Judge rules against BP in settlement
A federal judge on Tuesday rejected BP's argument that a multibillion-dollar settlement over the company's massive 2010 gulf oil spill shouldn't compensate businesses if they can't directly trace their losses to the spill. U.S. District Judge Carl Barbier said in his ruling that the settlement was designed to avoid the delays that would result from a "claim-by-claim analysis" of whether each claim can be traced to the spill. This month, a three-judge panel of the 5th U.S. Circuit Court of Appeals ruled that Barbier erred when he initially refused to consider BP's "causation" arguments. In response to that ruling, Barbier agreed with plaintiffs' lawyers that BP can't make these arguments because the company took a contradictory position on the same issue when it urged Barbier last year to approve the settlement. Barbier said requiring claimants to meet BP's proposed requirements for connecting losses to the spill would bring the claims process to a "virtual standstill."
Syria continues assault on key city
A new round of Syrian government air raids on rebel-held areas of the northern city of Aleppo killed at least 15 people on Tuesday, including three children, activists said. The strikes extended the furious aerial assault by President Bashar Assad's warplanes and helicopters on the embattled city into its 10th day. Activists say more than 360 people were killed in the first nine days of the campaign, which began Dec. 15. Aleppo is Syria's largest city and a former commercial and industrial hub.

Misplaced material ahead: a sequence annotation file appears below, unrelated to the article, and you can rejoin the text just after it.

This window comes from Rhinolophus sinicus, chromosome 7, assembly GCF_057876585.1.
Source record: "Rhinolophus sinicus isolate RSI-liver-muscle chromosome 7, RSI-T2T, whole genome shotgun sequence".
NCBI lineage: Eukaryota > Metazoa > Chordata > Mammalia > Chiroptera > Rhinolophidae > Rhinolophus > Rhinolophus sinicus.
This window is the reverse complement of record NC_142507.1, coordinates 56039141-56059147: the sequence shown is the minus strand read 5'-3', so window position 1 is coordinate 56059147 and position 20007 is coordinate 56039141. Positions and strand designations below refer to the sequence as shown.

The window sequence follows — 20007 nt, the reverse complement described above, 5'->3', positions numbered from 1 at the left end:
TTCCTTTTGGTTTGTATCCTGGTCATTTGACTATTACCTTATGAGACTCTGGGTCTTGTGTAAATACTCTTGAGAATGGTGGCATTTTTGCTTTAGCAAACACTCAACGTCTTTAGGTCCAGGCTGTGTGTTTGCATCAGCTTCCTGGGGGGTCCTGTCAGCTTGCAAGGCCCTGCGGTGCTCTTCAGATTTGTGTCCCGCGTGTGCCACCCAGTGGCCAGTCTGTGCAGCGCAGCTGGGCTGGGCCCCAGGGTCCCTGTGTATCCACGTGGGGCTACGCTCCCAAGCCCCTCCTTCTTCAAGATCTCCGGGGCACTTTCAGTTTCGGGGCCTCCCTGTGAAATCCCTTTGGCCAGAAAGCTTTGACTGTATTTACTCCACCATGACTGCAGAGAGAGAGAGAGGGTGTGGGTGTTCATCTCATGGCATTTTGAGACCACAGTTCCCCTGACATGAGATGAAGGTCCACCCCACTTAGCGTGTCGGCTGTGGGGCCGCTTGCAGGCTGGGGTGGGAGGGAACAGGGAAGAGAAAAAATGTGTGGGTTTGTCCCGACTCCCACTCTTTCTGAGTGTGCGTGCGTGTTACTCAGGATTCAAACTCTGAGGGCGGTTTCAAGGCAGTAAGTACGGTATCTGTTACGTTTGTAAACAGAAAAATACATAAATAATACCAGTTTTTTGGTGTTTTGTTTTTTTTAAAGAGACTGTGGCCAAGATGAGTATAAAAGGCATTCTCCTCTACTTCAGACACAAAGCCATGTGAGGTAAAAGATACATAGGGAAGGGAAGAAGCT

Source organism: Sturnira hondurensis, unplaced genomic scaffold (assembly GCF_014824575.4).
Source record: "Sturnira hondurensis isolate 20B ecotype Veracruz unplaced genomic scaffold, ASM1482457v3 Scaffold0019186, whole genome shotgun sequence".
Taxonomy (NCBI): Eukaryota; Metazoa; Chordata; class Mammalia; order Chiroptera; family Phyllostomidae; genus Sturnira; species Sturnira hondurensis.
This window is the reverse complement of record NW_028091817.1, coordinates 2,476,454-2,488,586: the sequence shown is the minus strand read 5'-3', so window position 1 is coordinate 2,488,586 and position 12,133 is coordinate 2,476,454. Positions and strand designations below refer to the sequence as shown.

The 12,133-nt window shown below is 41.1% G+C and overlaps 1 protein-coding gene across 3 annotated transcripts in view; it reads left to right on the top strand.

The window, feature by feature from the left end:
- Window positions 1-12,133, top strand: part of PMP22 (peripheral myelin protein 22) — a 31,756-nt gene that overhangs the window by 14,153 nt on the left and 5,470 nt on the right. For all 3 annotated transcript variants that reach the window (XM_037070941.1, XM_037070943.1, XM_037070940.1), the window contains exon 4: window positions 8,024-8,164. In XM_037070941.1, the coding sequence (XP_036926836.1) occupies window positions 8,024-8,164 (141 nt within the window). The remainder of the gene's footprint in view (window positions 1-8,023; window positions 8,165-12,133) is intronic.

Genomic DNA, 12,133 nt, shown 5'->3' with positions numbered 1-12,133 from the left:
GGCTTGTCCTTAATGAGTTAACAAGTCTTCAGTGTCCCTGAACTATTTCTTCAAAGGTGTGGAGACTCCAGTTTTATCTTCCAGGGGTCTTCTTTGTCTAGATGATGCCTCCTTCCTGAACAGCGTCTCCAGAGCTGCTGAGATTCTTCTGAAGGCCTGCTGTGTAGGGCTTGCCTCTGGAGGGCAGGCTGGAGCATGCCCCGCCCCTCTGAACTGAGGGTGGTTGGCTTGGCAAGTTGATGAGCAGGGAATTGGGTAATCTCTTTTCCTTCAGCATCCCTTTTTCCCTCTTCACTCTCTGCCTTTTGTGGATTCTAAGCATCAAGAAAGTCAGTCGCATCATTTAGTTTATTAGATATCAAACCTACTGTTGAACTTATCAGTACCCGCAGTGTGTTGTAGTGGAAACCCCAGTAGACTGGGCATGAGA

Musharraf's trial is postponed
The scheduled opening on Tuesday of treason proceedings against the former Pakistani ruler Pervez Musharraf was put off until the new year after bomb materials and handguns were found along his route to the trial, officials said. A special court is trying Musharraf on charges that he subverted the constitution in 2007 when he imposed emergency rule and fired much of the judiciary. He is the first military ruler to face such serious charges in the country's history.
Big Sur, Calif.
Residents allowed to return after fire
All the roughly 100 residents forced to evacuate during a wildfire in central California's Big Sur region have now been allowed back into their homes, officials said Tuesday. The evacuations and road closures were lifted Monday night, U.S. Forest Service spokesman Tyson Navarro confirmed, though two roadways will be open only to residents. Earlier Tuesday, the Forest Service said 34 homes were destroyed in the fire.
Washington: The State Department on Tuesday cautioned travelers about the risks of visiting Honduras, saying that killings of Americans are frequent and almost never solved.